Matt Falcone: This is all also around the time the movie “The Black Swan” was popular, hence the “Kunis” and “Portman” division names.
Paul Penland: I’ve thought about changing the division names a lot, but I can’t think of anything better or any reason to change them, really. After 10 seasons it would now be hard to separate owners from their divisions. Separating Falcone and Louie from Portman would be like taking the Yankees and Red Sox out of the American League.
Trevor Meeks: The first year was a bit of a shitshow. We could barely field eight teams. One guy, Zach Flechsig, was overseas playing from Bahrain. He selected five total players in our draft and could check the internet once a week. Setting a full and healthy lineup was rare.
Paul Penland: Falcone beat Vince in a classic Swan, but since it was the first year, it’s hard to give that achievement the same respect as today. I’m not even sure I’ve ever heard Falcone actually defend its legitimacy, so that should tell you something.
Trevor Meeks: He was in grad school during the season and had nothing else to do but pay attention. Good for him but not much to be proud of.
Matt Falcone: I was happy to win, and people were definitely trying, but I think my early years dominance is better reflected in winning in year two and coming incredibly close to winning in year three.
Vincent Cangiamilla (2010–2017): Falcone beat me. I didn’t know who half the players on my team were. I still probably wouldn’t if I looked at it again. Baseball is the worst of all sports.
Paul Penland: All that said, a Swan is a Swan, and it counts just the same — with the exception of the prize money, which was vastly lower than other Swans. It was an extremely simple league that first year and the buy-in was only $20. The league was purposely designed to be as easy as possible because playing fantasy baseball seemed like such a daunting endeavor at the time. I just wanted the league to make it past the first year.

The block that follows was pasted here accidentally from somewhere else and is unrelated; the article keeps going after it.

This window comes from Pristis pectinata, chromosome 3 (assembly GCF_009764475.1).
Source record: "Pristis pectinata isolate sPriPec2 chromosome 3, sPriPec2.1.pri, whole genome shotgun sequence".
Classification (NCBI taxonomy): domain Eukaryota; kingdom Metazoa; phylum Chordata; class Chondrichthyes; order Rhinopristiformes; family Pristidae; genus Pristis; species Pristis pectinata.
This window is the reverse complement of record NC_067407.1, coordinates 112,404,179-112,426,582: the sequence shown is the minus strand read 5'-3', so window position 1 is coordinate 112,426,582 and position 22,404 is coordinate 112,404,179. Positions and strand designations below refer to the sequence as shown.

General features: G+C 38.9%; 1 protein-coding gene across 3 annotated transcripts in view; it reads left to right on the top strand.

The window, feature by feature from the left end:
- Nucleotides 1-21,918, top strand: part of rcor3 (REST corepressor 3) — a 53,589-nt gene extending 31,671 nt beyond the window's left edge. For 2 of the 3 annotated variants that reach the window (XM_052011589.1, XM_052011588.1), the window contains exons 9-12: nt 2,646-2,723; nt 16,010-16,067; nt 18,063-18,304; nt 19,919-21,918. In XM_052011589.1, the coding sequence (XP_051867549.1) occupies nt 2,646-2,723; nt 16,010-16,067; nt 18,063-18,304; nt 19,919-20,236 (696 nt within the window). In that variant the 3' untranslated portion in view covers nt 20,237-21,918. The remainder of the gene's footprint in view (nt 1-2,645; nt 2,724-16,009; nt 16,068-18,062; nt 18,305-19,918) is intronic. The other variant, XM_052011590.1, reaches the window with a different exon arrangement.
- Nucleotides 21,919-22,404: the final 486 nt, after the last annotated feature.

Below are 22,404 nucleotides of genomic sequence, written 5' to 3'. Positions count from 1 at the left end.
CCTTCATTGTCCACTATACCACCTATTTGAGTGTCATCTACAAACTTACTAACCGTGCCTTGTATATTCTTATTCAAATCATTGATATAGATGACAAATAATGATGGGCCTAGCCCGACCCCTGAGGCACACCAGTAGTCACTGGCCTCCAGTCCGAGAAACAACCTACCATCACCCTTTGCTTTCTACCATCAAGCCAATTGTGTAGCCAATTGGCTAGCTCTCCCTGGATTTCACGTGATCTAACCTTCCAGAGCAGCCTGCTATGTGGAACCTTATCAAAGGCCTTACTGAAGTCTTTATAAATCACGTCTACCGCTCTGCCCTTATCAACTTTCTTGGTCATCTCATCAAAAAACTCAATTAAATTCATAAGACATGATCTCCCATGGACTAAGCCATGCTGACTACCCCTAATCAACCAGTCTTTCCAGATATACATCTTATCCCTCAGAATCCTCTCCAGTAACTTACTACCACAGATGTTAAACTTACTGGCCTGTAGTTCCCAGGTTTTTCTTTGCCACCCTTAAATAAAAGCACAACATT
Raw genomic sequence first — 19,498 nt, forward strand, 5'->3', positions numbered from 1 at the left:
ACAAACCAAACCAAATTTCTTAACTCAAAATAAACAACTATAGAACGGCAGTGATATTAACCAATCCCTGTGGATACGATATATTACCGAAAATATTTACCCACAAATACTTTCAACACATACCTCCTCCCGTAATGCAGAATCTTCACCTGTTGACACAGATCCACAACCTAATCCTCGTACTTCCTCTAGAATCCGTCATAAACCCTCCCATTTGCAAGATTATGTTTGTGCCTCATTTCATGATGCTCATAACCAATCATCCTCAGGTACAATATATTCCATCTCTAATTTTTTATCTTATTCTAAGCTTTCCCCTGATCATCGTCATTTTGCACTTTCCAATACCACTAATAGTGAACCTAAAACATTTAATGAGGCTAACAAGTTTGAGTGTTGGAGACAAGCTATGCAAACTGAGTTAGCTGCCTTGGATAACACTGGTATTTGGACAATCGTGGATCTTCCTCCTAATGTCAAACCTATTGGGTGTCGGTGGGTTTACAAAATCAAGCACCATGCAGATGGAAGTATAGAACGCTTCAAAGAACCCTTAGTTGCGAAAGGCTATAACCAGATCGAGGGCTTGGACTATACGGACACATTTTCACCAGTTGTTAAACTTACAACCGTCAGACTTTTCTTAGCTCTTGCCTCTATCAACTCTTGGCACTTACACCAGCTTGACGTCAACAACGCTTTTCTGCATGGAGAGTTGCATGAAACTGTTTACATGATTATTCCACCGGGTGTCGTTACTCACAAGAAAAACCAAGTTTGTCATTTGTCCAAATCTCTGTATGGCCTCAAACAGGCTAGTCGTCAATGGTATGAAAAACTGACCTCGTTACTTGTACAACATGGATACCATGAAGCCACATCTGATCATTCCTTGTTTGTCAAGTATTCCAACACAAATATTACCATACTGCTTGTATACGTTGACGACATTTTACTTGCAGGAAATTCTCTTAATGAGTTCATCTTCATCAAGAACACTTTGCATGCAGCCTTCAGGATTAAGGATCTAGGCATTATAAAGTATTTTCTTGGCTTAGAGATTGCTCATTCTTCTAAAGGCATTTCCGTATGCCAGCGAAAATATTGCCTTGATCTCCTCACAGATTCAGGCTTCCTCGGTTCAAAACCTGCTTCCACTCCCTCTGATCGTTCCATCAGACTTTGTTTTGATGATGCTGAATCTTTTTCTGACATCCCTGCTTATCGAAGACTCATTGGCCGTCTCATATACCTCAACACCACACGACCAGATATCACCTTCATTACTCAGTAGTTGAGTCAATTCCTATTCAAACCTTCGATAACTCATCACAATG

Trevor Meeks: I don’t think a “next” season was assumed or anticipated for the first few years. Paul, though, has a way of convincing you to play each year until one day you get hooked. It worked.
Matt Leatherwood: I voted to end it after the first season and threatened to quit, but kept going out of FOMO.
Ryan Burke (2010-present): Something triggered in everyone’s head after that first season. The next year at the fantasy football draft, the attitude started to shift and there was a lot of complaining about “I can’t wait for baseball season,” and, “This is just a distraction from fantasy baseball season.”
Paul Penland: Going to a live auction with no salary cap and bidding actual dollars completely changed the league. Having different levels of buy-ins created a new form of trash-talking. It was also the first crazy idea that I implemented, and it was well received, which gave me the leeway I needed to become the authoritarian commissioner over the next several years. And having a live auction with no cap created a compounding degenerate gambling angle. A league pot does not grow from $120 to $10,000 in 10 years without this specific type of auction.